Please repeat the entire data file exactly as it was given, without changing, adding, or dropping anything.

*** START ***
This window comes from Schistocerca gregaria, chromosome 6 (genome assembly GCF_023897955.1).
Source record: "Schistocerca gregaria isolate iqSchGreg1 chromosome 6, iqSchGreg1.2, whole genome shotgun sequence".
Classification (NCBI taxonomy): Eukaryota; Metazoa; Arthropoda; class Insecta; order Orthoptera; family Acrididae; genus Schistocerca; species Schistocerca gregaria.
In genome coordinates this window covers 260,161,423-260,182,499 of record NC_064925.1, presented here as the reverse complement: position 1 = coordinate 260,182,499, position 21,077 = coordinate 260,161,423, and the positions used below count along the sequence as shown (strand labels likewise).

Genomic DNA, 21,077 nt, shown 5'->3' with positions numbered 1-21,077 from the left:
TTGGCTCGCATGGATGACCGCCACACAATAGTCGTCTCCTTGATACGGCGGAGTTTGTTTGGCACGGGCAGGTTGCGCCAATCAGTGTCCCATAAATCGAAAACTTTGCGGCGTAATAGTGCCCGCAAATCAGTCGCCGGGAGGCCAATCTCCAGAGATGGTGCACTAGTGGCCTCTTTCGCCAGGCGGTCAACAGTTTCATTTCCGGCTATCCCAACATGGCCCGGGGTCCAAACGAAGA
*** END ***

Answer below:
This window comes from Schistocerca gregaria, chromosome 6 (genome assembly GCF_023897955.1).
Source record: "Schistocerca gregaria isolate iqSchGreg1 chromosome 6, iqSchGreg1.2, whole genome shotgun sequence".
Classification (NCBI taxonomy): Eukaryota; Metazoa; Arthropoda; class Insecta; order Orthoptera; family Acrididae; genus Schistocerca; species Schistocerca gregaria.
In genome coordinates this window covers 260,161,423-260,182,499 of record NC_064925.1, presented here as the reverse complement: position 1 = coordinate 260,182,499, position 21,077 = coordinate 260,161,423, and the positions used below count along the sequence as shown (strand labels likewise).

Genomic DNA, 21,077 nt, shown 5'->3' with positions numbered 1-21,077 from the left:
TTGGCTCGCATGGATGACCGCCACACAATAGTCGTCTCCTTGATACGGCGGAGTTTGTTTGGCACGGGCAGGTTGCGCCAATCAGTGTCCCATAAATCGAAAACTTTGCGGCGTAATAGTGCCCGCAAATCAGTCGCCGGGAGGCCAATCTCCAGAGATGGTGCACTAGTGGCCTCTTTCGCCAGGCGGTCAACAGTTTCATTTCCGGCTATCCCAACATGGCCCGGGGTCCAAACGAAGA